Professor, Bioengineering, Volgenau Professor, BioengineeringGiorgio A. Ascoli has dedicated his career to advancements in biochemistry and neuroscience since he received a PhD from the Scuola Normale Superiore of Pisa, Italy, and continued his research at the National Institutes of Health in Bethesda, MD. Ascoli investigates protein structure and binding in the nervous system. In the long term, he seeks to create large-scale, anatomically plausible neural networks to model entire portions of a mammalian brain, such as the hippocampus. Ascoli’s interests also involve human memory and consciousness.
Department Chair, Eminent Scholar, Volgenau
Professor and Chair, BioengineeringMichael Buschmann came to Mason with over 20 years of experience at École Polytechnique in Montreal. He is a world-class researcher who has made fundamental and translational contributions to the fields of biomechanics, biomaterials, and nanomedicine.
Associate Professor, Bioengineering, Volgenau Associate Professor, BioengineeringParag Chitnis joined the Department of Bioengineering at George Mason University in Fall of 2014. He also is a Principal Investigator at the Krasnow Institute of Advanced Study. The institute, which functions as an independent research facility at Mason, upholds a mission to expand scientific understanding of the mind, the brain, and intelligence by exploring the intersection of cognitive science, neuroscience, artificial intelligence, and complex adaptive systems.
Professor, Bioengineering, Volgenau Professor, BioengineeringCaroline Hoemann (BA, UCSD; PhD, MIT) is a full professor of Bioengineering at George Mason University. Prior to this, she was a professor in the Chemical Engineering Department at the Ecole Polytechnique in Montreal, where she spent 15 years directing a federally-funded research program on the role of inflammation in articular cartilage repair.
Associate Professor, Bioengineering, Volgenau Associate Professor, BioengineeringMany neurological diseases are marked by a process of white matter neurodegeneration; that is, a breakdown of specific brain tissue involved in higher-order cognitive function. The global rise of dementia and Alzheimer’s disease is of urgent focus, but better medical diagnostic systems also offer epilepsy and multiple sclerosis patients hope. Since August 2009 Vasiliki Ikonomidou’s research conducted at Mason’s Krasnow Institute for Advanced Studies has been focused on improving MRI technologies to detect this unique and difficult to measure symptom.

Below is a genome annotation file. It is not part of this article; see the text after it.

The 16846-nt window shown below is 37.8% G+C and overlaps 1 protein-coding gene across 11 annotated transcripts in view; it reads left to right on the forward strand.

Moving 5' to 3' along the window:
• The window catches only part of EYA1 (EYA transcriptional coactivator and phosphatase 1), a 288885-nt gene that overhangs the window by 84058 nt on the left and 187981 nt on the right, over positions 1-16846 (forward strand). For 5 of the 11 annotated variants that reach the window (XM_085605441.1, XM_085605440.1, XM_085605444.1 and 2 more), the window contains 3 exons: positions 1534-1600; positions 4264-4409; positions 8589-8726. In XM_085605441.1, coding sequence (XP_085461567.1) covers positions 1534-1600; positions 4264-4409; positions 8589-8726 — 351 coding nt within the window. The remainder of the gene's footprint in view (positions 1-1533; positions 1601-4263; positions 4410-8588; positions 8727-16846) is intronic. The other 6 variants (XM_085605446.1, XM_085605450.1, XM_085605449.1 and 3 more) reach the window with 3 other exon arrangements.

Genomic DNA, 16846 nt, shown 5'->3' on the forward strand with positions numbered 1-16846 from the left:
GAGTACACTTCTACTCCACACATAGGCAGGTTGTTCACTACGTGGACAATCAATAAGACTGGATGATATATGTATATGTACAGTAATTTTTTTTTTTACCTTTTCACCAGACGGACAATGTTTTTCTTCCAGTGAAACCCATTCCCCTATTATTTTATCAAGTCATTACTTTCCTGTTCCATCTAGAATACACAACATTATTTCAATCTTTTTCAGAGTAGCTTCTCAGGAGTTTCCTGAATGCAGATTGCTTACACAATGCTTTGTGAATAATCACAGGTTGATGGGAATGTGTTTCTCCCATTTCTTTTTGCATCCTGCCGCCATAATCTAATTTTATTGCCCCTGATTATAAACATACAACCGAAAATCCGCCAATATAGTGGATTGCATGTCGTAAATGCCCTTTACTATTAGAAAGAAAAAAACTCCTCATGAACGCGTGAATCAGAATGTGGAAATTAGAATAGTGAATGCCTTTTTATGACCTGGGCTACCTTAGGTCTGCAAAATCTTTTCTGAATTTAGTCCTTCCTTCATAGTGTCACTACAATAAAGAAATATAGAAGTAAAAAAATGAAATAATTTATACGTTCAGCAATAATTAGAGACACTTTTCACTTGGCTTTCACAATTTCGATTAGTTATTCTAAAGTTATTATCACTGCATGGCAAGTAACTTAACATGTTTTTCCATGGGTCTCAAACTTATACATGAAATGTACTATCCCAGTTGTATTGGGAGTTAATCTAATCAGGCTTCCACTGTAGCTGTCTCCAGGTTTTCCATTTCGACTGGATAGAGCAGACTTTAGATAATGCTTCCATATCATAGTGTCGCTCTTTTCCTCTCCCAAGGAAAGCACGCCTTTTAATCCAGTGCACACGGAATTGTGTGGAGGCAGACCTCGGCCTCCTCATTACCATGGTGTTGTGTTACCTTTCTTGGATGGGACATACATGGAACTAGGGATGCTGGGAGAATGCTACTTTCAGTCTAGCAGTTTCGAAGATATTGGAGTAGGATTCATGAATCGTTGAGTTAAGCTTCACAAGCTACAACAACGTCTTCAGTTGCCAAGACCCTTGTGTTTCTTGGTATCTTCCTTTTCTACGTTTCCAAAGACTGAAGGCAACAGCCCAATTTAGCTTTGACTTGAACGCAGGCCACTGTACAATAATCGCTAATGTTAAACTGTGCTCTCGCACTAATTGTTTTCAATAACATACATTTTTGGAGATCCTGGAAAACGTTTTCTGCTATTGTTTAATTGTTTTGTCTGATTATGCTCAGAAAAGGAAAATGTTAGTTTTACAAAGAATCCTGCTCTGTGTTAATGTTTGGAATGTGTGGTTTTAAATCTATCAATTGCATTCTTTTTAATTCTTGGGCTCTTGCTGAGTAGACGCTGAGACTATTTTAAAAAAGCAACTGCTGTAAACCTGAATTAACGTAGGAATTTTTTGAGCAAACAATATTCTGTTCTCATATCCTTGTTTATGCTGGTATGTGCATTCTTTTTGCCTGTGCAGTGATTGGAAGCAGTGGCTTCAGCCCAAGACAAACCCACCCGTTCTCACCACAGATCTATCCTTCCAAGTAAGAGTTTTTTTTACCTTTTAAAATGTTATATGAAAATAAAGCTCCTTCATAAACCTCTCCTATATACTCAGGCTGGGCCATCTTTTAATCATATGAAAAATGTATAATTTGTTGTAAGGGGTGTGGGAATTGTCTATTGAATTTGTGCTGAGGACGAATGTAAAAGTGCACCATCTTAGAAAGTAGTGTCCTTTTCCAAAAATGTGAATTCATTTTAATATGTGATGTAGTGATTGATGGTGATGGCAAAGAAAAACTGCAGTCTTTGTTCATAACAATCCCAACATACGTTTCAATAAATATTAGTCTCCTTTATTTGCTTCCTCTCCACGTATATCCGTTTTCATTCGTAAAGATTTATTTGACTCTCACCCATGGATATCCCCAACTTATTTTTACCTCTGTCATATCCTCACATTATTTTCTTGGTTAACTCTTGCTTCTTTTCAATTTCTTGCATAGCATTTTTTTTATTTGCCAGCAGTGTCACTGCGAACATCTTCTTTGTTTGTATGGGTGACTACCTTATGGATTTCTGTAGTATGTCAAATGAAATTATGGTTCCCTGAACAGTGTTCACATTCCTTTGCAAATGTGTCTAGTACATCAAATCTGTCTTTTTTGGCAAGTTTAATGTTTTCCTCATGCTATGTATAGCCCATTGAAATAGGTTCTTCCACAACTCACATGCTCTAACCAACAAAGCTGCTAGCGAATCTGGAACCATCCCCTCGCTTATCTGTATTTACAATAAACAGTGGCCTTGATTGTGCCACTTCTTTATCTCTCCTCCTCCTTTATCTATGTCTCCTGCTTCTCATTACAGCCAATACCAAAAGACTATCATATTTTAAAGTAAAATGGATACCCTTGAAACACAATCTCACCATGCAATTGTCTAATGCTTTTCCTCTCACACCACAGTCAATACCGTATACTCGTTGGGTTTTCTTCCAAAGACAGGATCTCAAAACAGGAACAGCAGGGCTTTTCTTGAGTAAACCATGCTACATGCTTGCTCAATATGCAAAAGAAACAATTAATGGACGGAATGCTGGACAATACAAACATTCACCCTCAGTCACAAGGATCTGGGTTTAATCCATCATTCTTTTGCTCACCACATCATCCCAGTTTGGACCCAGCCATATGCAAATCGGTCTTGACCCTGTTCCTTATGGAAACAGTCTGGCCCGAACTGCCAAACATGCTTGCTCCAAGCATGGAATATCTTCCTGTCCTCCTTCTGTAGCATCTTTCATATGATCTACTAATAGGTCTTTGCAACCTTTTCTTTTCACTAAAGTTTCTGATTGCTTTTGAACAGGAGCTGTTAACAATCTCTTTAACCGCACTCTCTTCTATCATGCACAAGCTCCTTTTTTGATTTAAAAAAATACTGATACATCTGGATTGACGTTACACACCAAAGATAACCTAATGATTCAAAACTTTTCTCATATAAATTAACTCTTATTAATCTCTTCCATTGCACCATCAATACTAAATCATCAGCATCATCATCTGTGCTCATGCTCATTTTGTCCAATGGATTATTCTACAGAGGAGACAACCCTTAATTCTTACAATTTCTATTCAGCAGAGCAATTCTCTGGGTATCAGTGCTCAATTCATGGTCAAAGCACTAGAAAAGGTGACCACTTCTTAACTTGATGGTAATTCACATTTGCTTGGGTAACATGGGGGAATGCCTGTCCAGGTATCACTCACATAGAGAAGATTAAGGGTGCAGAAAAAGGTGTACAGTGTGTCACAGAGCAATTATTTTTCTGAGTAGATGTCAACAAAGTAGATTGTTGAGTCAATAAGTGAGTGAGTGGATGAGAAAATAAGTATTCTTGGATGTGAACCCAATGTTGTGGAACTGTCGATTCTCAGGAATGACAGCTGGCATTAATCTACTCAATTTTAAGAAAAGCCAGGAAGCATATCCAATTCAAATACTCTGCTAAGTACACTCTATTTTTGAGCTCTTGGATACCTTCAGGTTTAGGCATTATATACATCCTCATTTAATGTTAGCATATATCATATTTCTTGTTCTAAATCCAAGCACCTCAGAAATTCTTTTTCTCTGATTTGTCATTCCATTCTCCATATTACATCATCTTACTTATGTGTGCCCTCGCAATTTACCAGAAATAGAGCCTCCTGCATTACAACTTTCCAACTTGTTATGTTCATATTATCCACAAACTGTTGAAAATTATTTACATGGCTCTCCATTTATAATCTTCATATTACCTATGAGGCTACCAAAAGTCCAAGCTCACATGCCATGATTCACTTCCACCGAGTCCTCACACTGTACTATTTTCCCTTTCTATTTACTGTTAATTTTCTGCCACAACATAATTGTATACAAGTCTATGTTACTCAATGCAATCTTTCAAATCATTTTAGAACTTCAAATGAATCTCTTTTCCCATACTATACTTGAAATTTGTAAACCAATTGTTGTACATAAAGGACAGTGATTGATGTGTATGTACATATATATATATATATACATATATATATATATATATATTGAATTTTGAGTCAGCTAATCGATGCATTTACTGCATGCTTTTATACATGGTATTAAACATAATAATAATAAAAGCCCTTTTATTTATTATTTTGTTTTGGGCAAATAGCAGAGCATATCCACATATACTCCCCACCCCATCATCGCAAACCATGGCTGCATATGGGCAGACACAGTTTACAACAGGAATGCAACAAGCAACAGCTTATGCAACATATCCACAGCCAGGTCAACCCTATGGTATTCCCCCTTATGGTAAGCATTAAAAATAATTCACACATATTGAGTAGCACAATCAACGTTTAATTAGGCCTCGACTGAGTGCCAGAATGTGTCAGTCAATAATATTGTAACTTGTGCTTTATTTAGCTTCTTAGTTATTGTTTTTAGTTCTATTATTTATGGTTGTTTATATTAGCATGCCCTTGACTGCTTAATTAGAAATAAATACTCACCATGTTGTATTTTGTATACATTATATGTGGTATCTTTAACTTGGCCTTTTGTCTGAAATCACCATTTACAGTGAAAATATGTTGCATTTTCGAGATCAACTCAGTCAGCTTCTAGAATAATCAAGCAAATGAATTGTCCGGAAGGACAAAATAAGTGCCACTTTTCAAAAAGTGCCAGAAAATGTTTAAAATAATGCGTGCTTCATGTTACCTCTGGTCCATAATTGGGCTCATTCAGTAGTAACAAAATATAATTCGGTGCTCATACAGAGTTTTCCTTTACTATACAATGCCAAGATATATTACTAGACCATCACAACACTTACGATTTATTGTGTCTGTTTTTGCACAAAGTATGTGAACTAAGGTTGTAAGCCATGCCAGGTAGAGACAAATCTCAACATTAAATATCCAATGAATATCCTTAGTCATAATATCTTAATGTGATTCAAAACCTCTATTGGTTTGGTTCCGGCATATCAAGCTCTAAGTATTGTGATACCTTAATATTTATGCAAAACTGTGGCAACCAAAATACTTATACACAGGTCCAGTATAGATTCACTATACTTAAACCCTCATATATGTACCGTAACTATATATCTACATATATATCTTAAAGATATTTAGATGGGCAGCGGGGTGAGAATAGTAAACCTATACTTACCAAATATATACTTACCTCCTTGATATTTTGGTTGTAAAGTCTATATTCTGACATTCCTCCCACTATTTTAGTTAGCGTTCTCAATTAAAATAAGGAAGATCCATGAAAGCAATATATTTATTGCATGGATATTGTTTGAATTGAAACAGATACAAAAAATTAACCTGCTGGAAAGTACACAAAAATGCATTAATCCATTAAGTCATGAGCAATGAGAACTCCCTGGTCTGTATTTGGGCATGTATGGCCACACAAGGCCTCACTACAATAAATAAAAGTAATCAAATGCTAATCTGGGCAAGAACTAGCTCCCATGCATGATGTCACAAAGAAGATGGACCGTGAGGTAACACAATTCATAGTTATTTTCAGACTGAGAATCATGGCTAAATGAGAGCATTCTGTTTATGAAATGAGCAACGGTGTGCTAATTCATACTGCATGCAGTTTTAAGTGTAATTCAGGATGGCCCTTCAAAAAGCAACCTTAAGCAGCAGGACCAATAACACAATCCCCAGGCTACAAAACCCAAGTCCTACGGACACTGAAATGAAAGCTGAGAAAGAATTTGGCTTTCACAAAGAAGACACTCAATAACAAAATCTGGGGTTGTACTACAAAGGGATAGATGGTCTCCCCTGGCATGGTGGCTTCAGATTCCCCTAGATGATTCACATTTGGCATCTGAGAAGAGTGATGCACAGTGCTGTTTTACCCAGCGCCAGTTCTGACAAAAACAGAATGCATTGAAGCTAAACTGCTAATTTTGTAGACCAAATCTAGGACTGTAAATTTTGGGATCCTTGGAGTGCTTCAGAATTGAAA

Associate Professor, Electrical and Computer Engineering, Volgenau
University Affiliate Faculty, Bioengineering
Nathalia was a technician in electronics and robotics before she decided to go to college. After attending universities in Brazil (Unicamp and USP) and Germany (Stuttgart and Bonn), she was a researcher at Stanford. She still likes to travel and her group collaborates with universities in Israel, Ireland, Peru, and Korea.
Assistant Professor, Bioengineering, Volgenau Associate Chair, Volgenau Assistant Professor and Associate Chair, BioengineeringShani Ross received her bachelor of science in electrical engineering from Howard University in Washington, DC in 2004 and her master's and Ph.D. in biomedical engineering with a bioelectrical concentration from the University of Michigan in Ann Arbor, MI, in 2006 and 2013, respectively. Her current research involves studying bladder neurophysiology and working on a closed-loop neuroprosthesis for bladder control. In general, Ross’ research interests are in the areas of neural engineering and neuromodulation.
Assistant Professor, Bioengineering, Volgenau
Assistant Professor, BioengineeringRémi Veneziano joined the Department of Bioengineering in the fall of 2018. Veneziano is currently focusing his research on designing and synthesizing new composite nanomaterials, combining structured 3D DNA nanoparticles with proteins, and lipids. His lab is using these constructs to investigate fundamental questions about the role of biomacromolecules nanoscale organization in cell membrane interaction events.
Associate Professor, Bioengineering, Volgenau Associate Professor, BioengineeringQi Wei leads the Biomechanics lab at the Volgenau School of Engineering at George Mason University. The lab’s research focuses on developing and applying computational models to study disorders of the oculomotor system and the musculoskeletal system. Using an advanced biomechanical model of the ocular motor plant, the lab examines the coordination of extra-ocular muscles as well as the biomechanics of strabismus.